Tuesday, 24 September 2019

Saving water - is it really worth it?

Like all of us, I've been absorbing for years the maxims around saving water: it's a scarce resource, reduce-reuse-recycle, rainwater is better for the plants etc etc.

So I've spent a lot of time, and a fair amount of money, installing water butts and devising water-saving devices in my garden.

Indoors, I'm pretty frugal with water anyway: I only ever use the short 15-minute cycle on the washing machine (it takes 22 minutes, I've timed it, but heyho); when I ask for hot water, my combi boiler takes 25-30 seconds to get the hot water all the way down to the tap, so I catch that otherwise wasted water (easily 4 litres, shocking!) in 2-litre milk cartons with the tops cut off for easy filling, then use it to water house plants, rinse off the sink, rinse out packaging prior to putting in the recycle bin, and so on.

I did, for a while, try the practice of not flushing the loo unless there were solids involved ("if it's yellow, let it mellow: if it's brown, flush it down") but I found that, here in this hard water area, the loo would quickly start looking stained and disreputable, so I gave up on that.

But outdoors, I use a lot of water, as I have a lot of plants to look after, and small plants in small pots need to be watered.

Why am I bringing  this up now?

Well, I have a water meter, as any sensible person would do. I say that, because I pay on average £140-160 per year, split over two bills. A friend two streets away, who has the same size household as me but does not have a million plants in pots to water every day, does not have a water meter, and pays over £700 per year. That's a whopping difference. Especially considering how much water I pour onto my plants!!

My bill for the summer half-year is usually about 15 or 16 units of water, and it costs me about £70-85: the amount doesn't seem to bear any relation to the actual amount of water used, as most of the charge is the standing charge, which they make as deliberately confusing as possibly by a) splitting it up into standing charge for fresh water, and then a different standing charge for wastewater: and b) by invariably changing their prices mid-way through the billing period, so you get four or more lines of pricing...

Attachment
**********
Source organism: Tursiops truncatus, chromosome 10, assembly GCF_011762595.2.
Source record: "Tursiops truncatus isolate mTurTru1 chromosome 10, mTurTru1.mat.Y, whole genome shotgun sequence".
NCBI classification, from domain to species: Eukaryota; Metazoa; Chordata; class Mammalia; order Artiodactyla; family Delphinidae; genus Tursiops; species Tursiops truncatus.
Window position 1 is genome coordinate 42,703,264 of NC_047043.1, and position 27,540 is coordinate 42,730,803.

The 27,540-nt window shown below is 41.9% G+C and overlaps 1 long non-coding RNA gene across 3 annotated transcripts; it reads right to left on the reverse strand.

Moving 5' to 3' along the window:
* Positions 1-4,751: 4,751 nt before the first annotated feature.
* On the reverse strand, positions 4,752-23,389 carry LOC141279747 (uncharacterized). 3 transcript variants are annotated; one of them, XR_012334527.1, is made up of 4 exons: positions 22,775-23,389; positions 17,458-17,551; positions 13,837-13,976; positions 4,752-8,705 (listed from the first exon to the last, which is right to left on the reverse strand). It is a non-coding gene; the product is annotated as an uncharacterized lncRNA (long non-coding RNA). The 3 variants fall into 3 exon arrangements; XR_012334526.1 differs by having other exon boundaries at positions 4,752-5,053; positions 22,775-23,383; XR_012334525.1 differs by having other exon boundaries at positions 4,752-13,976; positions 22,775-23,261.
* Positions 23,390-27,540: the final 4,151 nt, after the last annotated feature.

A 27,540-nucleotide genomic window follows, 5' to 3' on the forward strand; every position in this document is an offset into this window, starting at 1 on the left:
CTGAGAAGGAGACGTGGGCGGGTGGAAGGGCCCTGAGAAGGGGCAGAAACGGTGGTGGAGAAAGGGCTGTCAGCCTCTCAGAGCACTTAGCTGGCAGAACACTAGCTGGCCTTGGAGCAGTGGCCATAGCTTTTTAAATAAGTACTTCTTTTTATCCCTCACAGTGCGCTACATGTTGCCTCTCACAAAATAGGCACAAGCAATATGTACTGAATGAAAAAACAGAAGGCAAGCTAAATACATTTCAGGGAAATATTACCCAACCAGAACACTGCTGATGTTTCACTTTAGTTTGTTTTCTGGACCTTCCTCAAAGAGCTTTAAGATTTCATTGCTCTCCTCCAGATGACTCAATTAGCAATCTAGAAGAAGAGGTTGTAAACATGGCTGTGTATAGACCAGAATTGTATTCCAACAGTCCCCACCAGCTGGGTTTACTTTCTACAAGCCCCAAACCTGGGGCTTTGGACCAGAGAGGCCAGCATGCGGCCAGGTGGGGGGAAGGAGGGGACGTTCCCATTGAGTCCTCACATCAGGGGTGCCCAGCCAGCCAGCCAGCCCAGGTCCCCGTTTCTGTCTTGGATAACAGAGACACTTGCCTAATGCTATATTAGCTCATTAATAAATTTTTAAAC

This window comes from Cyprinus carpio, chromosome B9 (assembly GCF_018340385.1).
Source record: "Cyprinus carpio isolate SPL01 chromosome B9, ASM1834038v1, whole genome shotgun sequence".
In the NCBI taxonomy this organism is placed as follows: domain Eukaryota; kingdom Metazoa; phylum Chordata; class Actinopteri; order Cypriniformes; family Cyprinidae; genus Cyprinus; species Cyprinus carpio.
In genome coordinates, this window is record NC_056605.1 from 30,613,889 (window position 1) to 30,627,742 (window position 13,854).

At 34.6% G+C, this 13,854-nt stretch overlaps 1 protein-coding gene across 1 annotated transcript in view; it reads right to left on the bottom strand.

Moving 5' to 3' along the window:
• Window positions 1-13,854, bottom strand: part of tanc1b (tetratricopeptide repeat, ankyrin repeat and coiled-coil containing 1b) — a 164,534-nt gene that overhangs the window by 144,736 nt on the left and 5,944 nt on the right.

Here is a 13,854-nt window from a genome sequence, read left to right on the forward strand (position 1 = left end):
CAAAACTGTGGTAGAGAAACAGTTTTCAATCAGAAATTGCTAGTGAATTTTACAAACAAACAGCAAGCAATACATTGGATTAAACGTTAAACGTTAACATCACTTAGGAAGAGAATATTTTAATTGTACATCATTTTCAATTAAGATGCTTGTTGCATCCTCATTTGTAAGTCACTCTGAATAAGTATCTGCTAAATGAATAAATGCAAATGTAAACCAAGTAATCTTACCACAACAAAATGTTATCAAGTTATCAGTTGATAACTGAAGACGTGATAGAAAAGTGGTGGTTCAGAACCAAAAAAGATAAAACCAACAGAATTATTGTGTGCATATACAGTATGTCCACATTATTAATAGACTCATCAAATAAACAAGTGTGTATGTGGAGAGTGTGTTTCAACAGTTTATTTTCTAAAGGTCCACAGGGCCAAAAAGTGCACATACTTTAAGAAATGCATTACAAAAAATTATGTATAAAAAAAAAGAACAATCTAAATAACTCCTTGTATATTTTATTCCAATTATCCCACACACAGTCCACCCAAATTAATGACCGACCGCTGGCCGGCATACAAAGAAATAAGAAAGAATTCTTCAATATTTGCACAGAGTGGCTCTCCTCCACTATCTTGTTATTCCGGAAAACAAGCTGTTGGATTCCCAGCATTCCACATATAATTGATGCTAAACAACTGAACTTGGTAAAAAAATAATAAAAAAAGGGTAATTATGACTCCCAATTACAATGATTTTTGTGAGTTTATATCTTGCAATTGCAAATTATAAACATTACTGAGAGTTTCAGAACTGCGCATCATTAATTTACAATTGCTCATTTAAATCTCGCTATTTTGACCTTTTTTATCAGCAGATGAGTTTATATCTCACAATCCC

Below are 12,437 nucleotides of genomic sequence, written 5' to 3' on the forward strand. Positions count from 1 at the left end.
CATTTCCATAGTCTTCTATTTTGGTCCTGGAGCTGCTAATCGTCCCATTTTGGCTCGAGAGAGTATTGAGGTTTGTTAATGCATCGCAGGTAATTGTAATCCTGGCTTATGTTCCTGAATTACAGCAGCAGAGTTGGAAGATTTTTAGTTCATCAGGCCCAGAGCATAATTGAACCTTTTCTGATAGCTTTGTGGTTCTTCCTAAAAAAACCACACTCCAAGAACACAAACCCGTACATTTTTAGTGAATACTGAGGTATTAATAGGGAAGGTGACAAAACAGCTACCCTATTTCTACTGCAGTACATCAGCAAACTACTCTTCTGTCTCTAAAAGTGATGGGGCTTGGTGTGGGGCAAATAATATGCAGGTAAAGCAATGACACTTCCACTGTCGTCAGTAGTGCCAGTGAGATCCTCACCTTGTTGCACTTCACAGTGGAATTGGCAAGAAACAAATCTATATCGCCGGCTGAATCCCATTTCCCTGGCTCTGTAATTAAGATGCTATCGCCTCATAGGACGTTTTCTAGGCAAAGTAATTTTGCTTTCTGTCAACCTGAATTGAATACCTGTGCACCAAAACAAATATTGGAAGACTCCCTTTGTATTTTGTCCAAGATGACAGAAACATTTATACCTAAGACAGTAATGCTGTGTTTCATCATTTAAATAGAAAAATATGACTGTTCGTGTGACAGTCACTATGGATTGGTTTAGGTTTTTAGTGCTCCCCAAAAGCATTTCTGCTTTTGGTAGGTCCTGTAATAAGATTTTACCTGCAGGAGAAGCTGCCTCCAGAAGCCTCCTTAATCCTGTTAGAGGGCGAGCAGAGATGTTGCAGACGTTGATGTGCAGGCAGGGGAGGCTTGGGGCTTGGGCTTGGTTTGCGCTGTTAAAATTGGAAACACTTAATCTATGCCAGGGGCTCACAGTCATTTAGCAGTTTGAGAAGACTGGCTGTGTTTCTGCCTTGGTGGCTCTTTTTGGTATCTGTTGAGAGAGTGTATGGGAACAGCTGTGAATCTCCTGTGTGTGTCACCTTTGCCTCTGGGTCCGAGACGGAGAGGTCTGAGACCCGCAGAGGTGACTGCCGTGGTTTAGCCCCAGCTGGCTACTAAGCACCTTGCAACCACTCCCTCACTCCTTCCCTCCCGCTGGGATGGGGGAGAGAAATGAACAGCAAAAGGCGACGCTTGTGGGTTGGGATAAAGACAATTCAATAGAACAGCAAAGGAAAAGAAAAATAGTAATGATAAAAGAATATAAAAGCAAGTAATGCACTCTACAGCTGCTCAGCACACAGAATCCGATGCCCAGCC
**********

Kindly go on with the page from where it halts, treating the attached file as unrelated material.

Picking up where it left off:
...anyway, you get the picture, an average of 15/16 units of water, costs me £70-£80 or so.

This recent bill arrived, and I was interested to see if it showed any reduction, as I have installed water-catchers under my plant benches, so I can re-use the water that would otherwise just fall between and through the pots: and I now have six water butts, some of them with taps, some of them with hoses attached, so I can use as much rainwater as possible. I wondered if all these measures would be reflected in my water usage.

Well, hooray and cheers, this time I only used  6 units of water. Six!! Massive reduction! I'm so proud!

How much do you think the bill was, though.

I'll tell you, it was £64.08.

All that effort, all those water butts bought (and they're not cheap), all that staggering about carrying them out to the car (flaming awkward things to handle, I can tell you!): all that building of stout wooden stands to get them high enough that I can use the syphon principle to water my plants - and how much did I save? A fiver.

I more than HALVED my water usage, and saved five quid!!

No wonder most people don't bother...

Of course, I have the  pleasure of knowing that I have Done My Bit, I've massively reduced how much expensive treated water I use, and my plants are enjoying the nice fresh rainwater instead of the horrible chlorinated stuff.

So saving the planet I may be - but saving money I am not!

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